The General Leads Family Congress in USA Central Territory
MORE than 3,600 Salvationists converged on St Louis, Missouri, for the USA Central Territory's Family Congress under the leadership of General Linda Bond. Exhilarating meetings, special events and family-oriented activities made for a non-stop weekend of spiritual refreshment, strengthened connections and renewed commitments.
From the moment the General exclaimed: 'This is a victory congress. The Holy Spirit is going to do a new thing that could very well spark revival around the Salvation Army world,' she had won over her listeners with her fervour and hope. Her strong, clear Bible messages – sprinkled with humour and anecdotes – expounded on the International Vision, One Army, One Mission, One Message. Many Salvationists felt compelled to kneel at the mercy seat at the end of each session, with others standing to show a deeper commitment.
Anchored by the world-renowned Chicago Staff Band, each meeting was packed with blessings. Highlights included a record US$8.1 million World Services ingathering; the enrolment of 160 senior soldiers; a massed singing company of nearly 200 children; the presentation of Certificates in Recognition of Exceptional Service to two women soldiers for their support of missions and youth; an original musical drama based on William Booth’s essay 'In Heaven but Not of Heaven'; and moving testimonies of transformation given by officers, soldiers and employees. The God-glorifying event was supported by territorial leaders Commissioners Paul R. and Carol Seiler, and USA national leaders Commissioners William A. and Nancy L. Roberts.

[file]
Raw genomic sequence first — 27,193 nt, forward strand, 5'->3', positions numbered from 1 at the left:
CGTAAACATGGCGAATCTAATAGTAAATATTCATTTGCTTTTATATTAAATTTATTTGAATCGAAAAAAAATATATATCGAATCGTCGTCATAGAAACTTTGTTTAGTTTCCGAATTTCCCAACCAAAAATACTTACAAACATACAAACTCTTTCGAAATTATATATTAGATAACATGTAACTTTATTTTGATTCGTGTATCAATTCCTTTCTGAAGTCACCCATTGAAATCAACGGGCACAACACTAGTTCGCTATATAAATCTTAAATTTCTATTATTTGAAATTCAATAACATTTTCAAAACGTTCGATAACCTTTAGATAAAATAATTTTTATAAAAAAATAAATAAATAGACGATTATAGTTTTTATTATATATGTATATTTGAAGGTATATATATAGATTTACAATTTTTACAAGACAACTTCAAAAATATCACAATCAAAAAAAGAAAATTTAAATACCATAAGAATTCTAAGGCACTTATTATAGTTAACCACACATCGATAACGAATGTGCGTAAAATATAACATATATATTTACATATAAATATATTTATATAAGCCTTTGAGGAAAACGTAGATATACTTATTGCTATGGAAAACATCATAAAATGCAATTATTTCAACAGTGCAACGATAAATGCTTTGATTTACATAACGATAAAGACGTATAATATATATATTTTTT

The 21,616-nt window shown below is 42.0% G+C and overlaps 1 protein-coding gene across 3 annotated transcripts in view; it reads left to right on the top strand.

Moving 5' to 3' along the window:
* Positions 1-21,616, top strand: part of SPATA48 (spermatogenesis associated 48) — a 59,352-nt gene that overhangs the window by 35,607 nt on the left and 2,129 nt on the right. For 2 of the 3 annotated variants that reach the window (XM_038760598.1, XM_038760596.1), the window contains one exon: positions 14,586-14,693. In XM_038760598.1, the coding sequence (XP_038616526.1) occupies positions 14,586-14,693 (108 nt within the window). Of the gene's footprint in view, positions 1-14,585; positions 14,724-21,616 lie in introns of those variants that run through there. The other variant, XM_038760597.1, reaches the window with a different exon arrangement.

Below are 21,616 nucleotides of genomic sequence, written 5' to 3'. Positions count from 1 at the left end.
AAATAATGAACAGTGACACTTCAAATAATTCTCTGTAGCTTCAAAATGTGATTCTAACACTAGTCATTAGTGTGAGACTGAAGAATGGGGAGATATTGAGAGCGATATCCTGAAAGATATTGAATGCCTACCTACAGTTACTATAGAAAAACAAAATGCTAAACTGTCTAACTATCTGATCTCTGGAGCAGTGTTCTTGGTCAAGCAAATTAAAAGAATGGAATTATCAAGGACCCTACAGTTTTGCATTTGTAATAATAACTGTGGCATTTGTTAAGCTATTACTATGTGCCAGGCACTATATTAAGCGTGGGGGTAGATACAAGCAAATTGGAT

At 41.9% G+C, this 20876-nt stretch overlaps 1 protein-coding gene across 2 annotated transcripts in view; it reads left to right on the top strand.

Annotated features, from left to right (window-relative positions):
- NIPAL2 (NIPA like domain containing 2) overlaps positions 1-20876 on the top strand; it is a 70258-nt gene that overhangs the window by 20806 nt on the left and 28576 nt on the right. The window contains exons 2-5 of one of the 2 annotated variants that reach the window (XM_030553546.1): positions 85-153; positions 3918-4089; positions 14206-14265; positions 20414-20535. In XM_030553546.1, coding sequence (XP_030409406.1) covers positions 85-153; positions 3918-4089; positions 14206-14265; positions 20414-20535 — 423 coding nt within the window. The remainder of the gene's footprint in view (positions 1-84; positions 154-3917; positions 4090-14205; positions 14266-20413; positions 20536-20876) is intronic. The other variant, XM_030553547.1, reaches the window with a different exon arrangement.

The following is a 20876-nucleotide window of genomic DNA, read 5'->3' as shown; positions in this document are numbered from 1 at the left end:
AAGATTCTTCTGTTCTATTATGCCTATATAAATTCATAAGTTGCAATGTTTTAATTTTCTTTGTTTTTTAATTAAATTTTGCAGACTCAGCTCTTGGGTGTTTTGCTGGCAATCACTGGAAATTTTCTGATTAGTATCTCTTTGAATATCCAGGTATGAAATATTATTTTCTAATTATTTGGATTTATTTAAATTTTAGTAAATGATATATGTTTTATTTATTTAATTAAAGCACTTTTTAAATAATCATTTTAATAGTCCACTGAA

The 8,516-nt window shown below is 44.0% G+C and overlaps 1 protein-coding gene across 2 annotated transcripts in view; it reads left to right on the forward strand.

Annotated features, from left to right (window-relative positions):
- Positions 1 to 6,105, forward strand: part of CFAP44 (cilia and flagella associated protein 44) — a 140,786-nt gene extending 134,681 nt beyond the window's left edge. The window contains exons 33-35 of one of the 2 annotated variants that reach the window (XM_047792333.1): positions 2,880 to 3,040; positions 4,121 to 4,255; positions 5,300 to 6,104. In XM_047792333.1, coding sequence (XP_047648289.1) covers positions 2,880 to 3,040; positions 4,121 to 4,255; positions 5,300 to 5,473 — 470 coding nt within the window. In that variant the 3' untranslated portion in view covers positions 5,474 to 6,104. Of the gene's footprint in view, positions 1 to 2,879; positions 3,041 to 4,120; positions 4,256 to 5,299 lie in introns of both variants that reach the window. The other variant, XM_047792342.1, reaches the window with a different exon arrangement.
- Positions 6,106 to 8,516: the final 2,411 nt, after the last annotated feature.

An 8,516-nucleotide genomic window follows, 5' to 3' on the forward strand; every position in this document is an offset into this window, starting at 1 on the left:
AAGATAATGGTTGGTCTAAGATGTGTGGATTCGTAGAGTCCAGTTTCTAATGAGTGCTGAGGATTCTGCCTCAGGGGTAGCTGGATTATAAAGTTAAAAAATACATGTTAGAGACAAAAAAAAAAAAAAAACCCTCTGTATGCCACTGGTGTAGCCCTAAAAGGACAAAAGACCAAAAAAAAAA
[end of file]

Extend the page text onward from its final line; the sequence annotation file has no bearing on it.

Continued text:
Outside of the main worship sessions, delegates had many other opportunities for participation. An exhibit hall featured a marketplace of vendors, historical exhibits and The Salvation Army’s supplies and purchasing department, with a special emphasis on fundraising to support a clean water project for the Kenya East Territory, which is a partner in mission of the USA Central Territory. Elsewhere, 225 people completed a sponsored five-kilometre walk/run for World Services, raising approximately $5,000.
There was a myriad of family opportunities during the congress, including a leisurely Saturday afternoon at the zoo. During main meetings, dynamic, spiritually-enriching programming for children was provided.
Special activities for youth and young adults included a late night 'afterglow' at a museum, a contemporary Christian music concert, and a Soapbox with the General where she answered a broad spectrum of questions. She told the young people: 'William and Catherine Booth’s heart is in the youth. This is a revival generation. Our greatest days are ahead of us, and you’re going to be a part of it.'
Echoing this sense of promise, on Sunday morning 32 cadets – nearly half first-generation Salvationists – were commissioned as Salvation Army officers by the General. Again, the General’s heartfelt preaching on holiness met people where they were, with large numbers of people moving to the place of prayer. A call to officership resulted in nearly 130 responses.
In the exuberant final meeting the General challenged the new lieutenants to be their God-given best. They were given their appointments by Territorial Commander Commissioner Paul R. Seiler, with most beginning their ministry as corps officers across America’s Midwest.
Report by Elizabeth Kinzie